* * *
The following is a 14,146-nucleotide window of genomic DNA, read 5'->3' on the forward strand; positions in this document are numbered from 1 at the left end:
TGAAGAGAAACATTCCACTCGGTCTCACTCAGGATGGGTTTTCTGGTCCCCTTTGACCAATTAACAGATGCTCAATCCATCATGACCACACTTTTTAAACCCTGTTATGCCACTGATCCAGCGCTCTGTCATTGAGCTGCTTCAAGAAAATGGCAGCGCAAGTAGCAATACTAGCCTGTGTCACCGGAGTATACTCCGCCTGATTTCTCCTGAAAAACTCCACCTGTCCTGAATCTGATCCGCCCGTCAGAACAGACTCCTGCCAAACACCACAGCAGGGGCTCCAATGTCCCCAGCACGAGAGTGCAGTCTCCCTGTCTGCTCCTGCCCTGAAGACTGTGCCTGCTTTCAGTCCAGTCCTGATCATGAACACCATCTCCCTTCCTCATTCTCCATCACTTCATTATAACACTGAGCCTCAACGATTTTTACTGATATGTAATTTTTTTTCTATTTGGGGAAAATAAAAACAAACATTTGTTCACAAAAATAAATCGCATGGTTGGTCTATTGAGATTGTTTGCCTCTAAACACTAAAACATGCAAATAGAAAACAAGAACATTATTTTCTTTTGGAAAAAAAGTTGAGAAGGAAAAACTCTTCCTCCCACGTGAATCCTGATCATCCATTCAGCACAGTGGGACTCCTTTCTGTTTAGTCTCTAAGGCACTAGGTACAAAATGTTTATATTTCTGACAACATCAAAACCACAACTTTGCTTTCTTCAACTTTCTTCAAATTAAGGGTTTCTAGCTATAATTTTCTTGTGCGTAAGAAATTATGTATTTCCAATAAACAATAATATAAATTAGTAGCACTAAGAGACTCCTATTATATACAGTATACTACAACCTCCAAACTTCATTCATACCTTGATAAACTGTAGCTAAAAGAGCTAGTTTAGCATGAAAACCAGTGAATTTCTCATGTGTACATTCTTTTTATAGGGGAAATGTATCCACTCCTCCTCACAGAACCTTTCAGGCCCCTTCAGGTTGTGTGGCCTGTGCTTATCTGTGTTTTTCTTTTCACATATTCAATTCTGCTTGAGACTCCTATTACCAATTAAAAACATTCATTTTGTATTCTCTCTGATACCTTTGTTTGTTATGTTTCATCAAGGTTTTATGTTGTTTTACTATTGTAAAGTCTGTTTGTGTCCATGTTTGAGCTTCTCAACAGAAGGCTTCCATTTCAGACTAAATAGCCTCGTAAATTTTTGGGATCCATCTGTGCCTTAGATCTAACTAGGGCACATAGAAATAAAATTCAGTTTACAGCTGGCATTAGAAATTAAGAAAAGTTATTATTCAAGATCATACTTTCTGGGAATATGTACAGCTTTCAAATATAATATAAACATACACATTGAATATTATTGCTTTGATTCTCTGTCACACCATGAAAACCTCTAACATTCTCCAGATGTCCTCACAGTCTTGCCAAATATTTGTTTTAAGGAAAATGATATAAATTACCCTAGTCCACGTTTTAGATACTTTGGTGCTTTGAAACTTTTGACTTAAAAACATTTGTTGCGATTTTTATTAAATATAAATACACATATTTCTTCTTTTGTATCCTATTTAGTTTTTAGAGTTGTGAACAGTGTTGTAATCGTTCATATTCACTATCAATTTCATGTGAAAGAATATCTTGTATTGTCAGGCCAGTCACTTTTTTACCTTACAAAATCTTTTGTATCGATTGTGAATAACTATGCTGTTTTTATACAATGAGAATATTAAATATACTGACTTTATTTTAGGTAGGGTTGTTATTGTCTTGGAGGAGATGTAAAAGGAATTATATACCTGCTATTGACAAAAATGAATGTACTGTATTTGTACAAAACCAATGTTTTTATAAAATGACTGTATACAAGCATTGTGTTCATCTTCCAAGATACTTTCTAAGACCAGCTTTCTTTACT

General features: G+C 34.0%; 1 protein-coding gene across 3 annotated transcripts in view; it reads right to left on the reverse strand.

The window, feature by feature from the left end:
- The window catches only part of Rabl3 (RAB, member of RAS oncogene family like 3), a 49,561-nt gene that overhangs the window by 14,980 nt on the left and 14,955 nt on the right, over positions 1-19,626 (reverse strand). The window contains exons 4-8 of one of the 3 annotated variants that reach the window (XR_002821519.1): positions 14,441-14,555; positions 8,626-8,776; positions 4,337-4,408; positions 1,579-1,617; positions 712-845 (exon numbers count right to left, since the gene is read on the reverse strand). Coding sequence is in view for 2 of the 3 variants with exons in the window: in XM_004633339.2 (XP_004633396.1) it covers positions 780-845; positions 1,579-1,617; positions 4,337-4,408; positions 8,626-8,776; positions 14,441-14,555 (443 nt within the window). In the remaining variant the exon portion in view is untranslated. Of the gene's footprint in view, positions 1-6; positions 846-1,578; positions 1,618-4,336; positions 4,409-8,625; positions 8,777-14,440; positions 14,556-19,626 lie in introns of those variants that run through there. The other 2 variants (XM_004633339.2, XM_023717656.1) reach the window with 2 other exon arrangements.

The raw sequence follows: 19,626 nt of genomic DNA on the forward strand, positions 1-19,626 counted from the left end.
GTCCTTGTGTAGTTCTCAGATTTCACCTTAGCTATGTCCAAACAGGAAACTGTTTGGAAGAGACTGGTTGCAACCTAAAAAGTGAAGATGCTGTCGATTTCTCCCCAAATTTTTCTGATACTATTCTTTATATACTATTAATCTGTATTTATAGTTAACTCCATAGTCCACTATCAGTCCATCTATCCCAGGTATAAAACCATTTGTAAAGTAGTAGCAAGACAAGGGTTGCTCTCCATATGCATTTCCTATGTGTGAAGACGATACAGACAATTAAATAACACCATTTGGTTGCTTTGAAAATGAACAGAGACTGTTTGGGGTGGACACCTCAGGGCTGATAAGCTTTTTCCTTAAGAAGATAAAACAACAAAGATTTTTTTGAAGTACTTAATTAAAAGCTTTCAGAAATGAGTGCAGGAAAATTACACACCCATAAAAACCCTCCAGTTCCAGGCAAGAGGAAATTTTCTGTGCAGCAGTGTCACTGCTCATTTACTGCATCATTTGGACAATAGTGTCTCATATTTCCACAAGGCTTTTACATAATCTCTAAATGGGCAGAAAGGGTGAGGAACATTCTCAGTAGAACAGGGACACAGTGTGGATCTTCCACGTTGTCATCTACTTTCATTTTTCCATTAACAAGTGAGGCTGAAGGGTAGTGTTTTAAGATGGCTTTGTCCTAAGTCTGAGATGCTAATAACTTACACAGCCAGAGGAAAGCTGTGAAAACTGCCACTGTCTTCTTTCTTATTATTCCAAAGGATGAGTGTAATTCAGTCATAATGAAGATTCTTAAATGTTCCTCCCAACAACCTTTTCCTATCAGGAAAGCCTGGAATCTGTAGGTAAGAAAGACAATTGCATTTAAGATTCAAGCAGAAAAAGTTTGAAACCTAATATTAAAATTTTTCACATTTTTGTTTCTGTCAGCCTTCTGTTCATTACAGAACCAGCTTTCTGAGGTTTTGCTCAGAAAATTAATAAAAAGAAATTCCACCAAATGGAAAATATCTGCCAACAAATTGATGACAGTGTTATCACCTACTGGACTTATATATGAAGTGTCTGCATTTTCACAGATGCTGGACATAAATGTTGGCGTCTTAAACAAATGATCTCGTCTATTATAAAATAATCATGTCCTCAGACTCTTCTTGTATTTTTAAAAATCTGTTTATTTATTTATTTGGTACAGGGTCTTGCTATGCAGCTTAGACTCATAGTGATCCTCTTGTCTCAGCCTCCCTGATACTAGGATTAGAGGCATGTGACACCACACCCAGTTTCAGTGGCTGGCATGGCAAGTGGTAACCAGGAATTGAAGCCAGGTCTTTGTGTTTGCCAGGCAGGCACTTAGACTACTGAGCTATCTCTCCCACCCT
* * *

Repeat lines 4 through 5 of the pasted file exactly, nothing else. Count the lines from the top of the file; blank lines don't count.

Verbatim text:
The window, feature by feature from the left end:
- The window catches only part of Rabl3 (RAB, member of RAS oncogene family like 3), a 49,561-nt gene that overhangs the window by 14,980 nt on the left and 14,955 nt on the right, over positions 1-19,626 (reverse strand). The window contains exons 4-8 of one of the 3 annotated variants that reach the window (XR_002821519.1): positions 14,441-14,555; positions 8,626-8,776; positions 4,337-4,408; positions 1,579-1,617; positions 712-845 (exon numbers count right to left, since the gene is read on the reverse strand). Coding sequence is in view for 2 of the 3 variants with exons in the window: in XM_004633339.2 (XP_004633396.1) it covers positions 780-845; positions 1,579-1,617; positions 4,337-4,408; positions 8,626-8,776; positions 14,441-14,555 (443 nt within the window). In the remaining variant the exon portion in view is untranslated. Of the gene's footprint in view, positions 1-6; positions 846-1,578; positions 1,618-4,336; positions 4,409-8,625; positions 8,777-14,440; positions 14,556-19,626 lie in introns of those variants that run through there. The other 2 variants (XM_004633339.2, XM_023717656.1) reach the window with 2 other exon arrangements.